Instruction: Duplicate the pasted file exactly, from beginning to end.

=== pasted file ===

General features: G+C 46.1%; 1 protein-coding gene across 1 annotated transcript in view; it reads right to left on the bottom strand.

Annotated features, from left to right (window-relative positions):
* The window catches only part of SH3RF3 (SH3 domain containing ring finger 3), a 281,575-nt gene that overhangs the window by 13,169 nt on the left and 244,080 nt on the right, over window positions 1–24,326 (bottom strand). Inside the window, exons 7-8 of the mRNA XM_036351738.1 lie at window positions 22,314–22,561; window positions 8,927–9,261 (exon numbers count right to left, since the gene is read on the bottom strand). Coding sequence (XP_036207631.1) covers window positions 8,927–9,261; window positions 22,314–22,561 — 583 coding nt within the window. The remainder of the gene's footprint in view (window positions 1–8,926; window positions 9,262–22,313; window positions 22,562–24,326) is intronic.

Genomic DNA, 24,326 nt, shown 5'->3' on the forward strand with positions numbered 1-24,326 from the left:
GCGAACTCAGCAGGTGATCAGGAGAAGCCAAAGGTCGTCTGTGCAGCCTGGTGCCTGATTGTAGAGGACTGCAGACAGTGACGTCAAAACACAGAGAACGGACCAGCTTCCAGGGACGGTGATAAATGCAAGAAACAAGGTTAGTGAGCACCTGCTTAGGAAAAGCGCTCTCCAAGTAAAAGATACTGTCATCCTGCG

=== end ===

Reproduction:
General features: G+C 46.1%; 1 protein-coding gene across 1 annotated transcript in view; it reads right to left on the bottom strand.

Annotated features, from left to right (window-relative positions):
* The window catches only part of SH3RF3 (SH3 domain containing ring finger 3), a 281,575-nt gene that overhangs the window by 13,169 nt on the left and 244,080 nt on the right, over window positions 1–24,326 (bottom strand). Inside the window, exons 7-8 of the mRNA XM_036351738.1 lie at window positions 22,314–22,561; window positions 8,927–9,261 (exon numbers count right to left, since the gene is read on the bottom strand). Coding sequence (XP_036207631.1) covers window positions 8,927–9,261; window positions 22,314–22,561 — 583 coding nt within the window. The remainder of the gene's footprint in view (window positions 1–8,926; window positions 9,262–22,313; window positions 22,562–24,326) is intronic.

Genomic DNA, 24,326 nt, shown 5'->3' on the forward strand with positions numbered 1-24,326 from the left:
GCGAACTCAGCAGGTGATCAGGAGAAGCCAAAGGTCGTCTGTGCAGCCTGGTGCCTGATTGTAGAGGACTGCAGACAGTGACGTCAAAACACAGAGAACGGACCAGCTTCCAGGGACGGTGATAAATGCAAGAAACAAGGTTAGTGAGCACCTGCTTAGGAAAAGCGCTCTCCAAGTAAAAGATACTGTCATCCTGCG